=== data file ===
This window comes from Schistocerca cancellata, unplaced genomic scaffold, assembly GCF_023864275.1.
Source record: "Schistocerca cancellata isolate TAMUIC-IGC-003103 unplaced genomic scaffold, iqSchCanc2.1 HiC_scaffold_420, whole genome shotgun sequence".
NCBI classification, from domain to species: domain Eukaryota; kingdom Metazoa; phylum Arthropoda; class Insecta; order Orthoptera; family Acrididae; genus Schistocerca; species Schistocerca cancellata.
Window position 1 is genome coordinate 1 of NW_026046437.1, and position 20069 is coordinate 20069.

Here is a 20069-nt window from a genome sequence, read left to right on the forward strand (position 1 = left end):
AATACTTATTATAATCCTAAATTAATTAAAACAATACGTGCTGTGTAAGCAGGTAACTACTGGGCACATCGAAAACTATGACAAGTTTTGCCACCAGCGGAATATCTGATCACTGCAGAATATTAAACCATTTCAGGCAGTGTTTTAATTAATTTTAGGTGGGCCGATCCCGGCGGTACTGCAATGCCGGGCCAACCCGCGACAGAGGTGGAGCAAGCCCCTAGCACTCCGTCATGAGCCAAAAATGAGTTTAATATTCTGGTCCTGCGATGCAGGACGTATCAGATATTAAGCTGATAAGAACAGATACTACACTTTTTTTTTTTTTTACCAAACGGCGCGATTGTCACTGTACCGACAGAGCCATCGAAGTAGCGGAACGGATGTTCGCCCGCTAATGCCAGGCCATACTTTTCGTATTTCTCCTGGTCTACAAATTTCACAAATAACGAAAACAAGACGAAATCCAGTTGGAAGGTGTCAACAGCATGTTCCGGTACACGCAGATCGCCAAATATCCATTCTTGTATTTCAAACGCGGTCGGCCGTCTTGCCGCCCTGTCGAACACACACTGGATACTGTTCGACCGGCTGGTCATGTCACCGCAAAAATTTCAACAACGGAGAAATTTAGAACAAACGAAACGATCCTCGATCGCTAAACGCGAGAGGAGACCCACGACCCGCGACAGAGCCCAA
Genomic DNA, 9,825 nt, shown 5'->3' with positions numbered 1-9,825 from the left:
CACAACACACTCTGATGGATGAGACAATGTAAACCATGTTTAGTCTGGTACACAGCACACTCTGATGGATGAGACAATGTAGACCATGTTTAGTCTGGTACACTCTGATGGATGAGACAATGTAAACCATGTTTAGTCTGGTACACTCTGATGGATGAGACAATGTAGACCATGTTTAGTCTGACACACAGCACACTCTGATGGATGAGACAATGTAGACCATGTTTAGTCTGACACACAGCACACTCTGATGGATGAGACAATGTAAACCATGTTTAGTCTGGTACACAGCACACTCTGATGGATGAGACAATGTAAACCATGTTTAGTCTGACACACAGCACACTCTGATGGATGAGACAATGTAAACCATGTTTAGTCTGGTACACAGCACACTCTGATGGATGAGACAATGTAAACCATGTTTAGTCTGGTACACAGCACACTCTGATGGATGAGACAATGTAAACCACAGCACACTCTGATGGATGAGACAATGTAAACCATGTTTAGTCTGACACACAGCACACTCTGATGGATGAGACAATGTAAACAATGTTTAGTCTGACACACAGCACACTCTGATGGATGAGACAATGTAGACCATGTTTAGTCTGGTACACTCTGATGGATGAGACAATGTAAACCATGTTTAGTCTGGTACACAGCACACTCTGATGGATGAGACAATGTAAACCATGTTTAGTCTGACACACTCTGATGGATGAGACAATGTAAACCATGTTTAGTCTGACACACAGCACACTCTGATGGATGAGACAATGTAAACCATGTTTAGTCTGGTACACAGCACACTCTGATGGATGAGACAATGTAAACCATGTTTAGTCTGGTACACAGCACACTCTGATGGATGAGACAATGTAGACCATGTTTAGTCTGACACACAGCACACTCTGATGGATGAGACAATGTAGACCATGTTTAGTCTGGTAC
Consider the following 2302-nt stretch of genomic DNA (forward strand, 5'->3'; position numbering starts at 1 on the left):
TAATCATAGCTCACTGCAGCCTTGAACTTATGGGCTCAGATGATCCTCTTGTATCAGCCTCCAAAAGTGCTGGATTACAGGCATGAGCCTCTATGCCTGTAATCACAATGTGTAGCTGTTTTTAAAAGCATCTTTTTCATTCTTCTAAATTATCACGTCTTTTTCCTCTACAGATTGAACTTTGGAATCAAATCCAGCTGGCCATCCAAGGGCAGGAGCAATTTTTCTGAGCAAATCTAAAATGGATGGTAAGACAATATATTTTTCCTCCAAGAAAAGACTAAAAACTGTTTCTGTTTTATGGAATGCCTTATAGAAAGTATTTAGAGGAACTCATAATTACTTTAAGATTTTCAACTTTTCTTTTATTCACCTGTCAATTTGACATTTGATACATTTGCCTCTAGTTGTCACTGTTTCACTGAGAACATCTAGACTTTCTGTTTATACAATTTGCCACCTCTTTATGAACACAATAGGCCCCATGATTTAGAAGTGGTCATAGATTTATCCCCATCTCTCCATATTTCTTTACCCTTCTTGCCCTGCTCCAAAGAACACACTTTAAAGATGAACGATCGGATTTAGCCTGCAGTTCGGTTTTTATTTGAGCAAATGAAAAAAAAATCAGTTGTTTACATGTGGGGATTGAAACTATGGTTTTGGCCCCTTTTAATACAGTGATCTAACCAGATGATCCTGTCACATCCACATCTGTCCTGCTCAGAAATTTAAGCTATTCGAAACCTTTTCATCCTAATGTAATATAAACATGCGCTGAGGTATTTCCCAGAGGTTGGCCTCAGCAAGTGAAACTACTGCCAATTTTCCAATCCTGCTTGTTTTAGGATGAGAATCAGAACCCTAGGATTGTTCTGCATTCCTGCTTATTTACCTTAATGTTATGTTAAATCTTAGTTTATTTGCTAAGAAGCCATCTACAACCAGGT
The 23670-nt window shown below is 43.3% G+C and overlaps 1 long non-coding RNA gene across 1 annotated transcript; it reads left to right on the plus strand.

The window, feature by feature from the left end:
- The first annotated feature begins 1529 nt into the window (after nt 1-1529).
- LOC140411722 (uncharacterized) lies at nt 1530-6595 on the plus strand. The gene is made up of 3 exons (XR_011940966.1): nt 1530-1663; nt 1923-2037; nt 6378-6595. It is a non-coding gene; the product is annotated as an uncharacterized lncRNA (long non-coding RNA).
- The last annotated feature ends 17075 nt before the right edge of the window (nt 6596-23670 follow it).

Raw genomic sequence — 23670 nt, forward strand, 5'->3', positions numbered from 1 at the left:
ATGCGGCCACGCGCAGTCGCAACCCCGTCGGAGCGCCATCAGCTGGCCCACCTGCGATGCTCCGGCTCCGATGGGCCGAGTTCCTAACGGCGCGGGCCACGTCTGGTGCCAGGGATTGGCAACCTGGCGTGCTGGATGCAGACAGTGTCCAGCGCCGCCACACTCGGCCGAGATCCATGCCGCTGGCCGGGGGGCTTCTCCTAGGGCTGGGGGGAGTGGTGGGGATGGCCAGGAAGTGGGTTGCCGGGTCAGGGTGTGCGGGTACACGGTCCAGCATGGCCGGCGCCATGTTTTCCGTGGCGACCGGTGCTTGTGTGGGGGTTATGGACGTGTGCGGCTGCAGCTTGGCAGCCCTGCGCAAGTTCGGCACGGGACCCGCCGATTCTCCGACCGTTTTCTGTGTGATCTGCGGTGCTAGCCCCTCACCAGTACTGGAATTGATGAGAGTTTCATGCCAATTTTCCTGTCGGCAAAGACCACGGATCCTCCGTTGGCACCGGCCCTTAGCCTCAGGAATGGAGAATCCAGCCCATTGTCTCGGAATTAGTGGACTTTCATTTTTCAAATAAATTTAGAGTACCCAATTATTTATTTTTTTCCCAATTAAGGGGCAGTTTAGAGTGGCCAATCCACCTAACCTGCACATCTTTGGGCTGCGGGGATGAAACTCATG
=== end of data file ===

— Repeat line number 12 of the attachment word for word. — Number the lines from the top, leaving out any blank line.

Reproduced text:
The window, feature by feature from the left end: